Controlling the hungry starfish
The Crown-of-Thorns Starfish (COTS) Acanthaster planci plays an important role in maintaining a healthy coral reef population in it’s native habitat in the Indo-Pacific region by digesting fast-growing corals. Probably because of increased water temperatures, increased nutrients running off from land to water and increased fishing of the starfish’s natural predators, populations and distribution have increased significantly. The great barrier reef and other important biodiversity hot spots are being threatened by these outbreaks (along with other threats) as the COTS are eating they way through the reef. The outbreaks of starfish are more dangerous to the reefs than bleaching events and disease infections combined!
Counter-control measures by humans currently focus on injections of sodium bisulphate by divers - or maybe by robots in the future. Even though a trained diver might be able to kill over 100 COTS per hours, this work is difficult and will not reach all underwater areas.
Now the genome of Acanthaster planci was sequenced and analysed by researchers at the University of Queensland's Centre for Marine Science in Brisbane (Professor Bernard Degnan from the School of Biological Sciences as the corresponding author). It was published in Nature (Michael R. Hall et al.: The crown-of-thorns starfish genome as a guide for biocontrol of this coral reef pest) and might lead to new methods of population control in this and other species.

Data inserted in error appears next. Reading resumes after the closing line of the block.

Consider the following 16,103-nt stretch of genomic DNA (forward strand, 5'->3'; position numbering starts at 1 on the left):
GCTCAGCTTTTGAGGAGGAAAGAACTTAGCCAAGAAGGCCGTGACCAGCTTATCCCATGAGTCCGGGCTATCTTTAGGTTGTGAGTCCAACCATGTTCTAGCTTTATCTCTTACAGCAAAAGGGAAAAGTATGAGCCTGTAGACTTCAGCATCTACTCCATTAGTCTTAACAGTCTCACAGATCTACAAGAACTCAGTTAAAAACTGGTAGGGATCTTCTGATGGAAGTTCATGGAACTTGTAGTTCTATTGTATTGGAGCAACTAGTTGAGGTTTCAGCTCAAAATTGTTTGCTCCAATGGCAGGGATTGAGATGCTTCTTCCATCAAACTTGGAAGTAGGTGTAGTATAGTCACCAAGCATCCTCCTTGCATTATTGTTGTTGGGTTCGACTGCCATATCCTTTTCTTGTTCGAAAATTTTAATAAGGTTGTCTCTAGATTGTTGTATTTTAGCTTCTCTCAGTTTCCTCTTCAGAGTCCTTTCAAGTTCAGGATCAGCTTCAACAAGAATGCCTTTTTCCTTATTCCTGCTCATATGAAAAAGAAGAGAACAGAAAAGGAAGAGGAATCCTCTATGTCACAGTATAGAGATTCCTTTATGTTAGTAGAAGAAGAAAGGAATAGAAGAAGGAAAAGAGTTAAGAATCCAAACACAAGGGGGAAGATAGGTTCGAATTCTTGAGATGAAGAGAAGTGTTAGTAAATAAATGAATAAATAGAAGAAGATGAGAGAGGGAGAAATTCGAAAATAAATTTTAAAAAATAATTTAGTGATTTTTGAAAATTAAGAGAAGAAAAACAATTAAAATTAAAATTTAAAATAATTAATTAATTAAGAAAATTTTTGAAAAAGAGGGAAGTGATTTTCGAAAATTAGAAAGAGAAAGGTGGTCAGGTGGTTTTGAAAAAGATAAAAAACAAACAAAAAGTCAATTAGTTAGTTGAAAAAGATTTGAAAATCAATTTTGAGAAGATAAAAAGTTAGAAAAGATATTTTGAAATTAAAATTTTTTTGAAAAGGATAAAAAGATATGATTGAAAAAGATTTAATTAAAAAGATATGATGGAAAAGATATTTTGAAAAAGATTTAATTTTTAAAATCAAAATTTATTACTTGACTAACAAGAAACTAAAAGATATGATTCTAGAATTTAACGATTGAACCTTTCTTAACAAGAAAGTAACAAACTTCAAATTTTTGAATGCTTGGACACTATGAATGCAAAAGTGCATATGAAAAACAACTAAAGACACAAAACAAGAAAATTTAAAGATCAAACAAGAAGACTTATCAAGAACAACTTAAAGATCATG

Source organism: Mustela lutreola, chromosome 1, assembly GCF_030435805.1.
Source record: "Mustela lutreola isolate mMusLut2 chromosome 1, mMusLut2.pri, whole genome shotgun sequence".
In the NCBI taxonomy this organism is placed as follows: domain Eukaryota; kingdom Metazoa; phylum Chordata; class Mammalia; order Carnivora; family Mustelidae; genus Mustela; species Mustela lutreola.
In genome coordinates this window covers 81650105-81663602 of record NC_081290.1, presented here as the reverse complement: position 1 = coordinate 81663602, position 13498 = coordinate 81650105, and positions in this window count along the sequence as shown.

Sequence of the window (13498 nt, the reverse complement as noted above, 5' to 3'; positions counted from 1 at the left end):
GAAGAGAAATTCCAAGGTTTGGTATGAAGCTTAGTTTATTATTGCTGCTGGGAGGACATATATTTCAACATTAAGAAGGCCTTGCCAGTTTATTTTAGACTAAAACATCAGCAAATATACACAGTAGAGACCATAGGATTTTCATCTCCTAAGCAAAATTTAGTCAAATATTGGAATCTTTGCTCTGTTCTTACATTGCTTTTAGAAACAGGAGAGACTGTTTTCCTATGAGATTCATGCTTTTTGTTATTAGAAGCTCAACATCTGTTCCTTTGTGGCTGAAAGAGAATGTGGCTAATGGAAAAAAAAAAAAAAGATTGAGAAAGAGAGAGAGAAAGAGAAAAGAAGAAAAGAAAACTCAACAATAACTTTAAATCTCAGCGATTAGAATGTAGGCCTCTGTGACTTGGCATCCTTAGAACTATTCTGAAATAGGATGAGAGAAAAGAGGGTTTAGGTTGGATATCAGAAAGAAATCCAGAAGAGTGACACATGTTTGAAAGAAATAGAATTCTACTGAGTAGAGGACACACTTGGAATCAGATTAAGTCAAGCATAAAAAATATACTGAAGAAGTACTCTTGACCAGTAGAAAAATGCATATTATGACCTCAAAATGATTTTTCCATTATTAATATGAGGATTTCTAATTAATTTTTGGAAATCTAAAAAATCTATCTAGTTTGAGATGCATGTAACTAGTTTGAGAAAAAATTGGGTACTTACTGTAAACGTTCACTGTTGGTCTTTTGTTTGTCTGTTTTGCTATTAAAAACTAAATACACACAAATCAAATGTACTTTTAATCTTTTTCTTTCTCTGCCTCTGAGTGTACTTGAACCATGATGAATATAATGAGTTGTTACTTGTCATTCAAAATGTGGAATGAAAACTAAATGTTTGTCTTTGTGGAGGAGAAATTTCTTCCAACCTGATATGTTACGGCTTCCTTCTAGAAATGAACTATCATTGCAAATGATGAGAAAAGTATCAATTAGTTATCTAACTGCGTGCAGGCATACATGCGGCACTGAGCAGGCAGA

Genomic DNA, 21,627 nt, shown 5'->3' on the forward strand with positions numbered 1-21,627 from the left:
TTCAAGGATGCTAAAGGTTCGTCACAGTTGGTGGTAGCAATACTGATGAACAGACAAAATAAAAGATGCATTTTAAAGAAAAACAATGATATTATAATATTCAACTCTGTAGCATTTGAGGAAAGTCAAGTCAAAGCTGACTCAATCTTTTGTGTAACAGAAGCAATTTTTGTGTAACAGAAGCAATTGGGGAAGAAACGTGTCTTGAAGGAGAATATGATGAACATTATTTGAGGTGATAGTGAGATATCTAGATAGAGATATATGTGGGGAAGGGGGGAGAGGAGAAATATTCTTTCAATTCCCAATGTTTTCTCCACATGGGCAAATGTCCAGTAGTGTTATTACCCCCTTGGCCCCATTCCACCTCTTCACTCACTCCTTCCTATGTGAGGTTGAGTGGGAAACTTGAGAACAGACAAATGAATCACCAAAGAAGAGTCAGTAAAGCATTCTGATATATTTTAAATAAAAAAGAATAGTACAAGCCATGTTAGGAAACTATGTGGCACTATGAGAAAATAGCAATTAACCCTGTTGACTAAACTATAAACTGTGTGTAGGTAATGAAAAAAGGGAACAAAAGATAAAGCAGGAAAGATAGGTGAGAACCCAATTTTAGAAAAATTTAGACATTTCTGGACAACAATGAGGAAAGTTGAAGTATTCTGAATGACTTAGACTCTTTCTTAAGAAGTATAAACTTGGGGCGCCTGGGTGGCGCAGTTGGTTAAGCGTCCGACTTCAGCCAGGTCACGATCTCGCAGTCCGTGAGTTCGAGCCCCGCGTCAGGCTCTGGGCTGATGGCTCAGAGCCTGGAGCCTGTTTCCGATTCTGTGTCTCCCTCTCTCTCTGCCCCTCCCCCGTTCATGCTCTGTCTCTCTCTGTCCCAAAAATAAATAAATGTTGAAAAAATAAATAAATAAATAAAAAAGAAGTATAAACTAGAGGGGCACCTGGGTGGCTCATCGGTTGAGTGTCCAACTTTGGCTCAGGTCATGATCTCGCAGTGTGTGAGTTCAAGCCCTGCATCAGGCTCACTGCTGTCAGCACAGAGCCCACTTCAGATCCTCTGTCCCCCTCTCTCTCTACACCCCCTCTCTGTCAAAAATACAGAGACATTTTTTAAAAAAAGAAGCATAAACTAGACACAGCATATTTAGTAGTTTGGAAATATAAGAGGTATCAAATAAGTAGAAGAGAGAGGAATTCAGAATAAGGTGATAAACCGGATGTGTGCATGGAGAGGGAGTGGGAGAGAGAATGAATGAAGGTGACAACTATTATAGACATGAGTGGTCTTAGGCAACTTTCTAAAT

The team also analysed the proteins released by COTS using mass spectrometry, looked at the potentially active domains and compared their genes. The hope was to isolate candidate proteins that are secreted and act as a chemical aggregation signal. When many individuals can be gathered together using these signals artificially, they would be easier to control and capture. In particular G-protein coupled receptor proteins (GPCRs) were analysed as potential receptors of the signal in the cell membrane.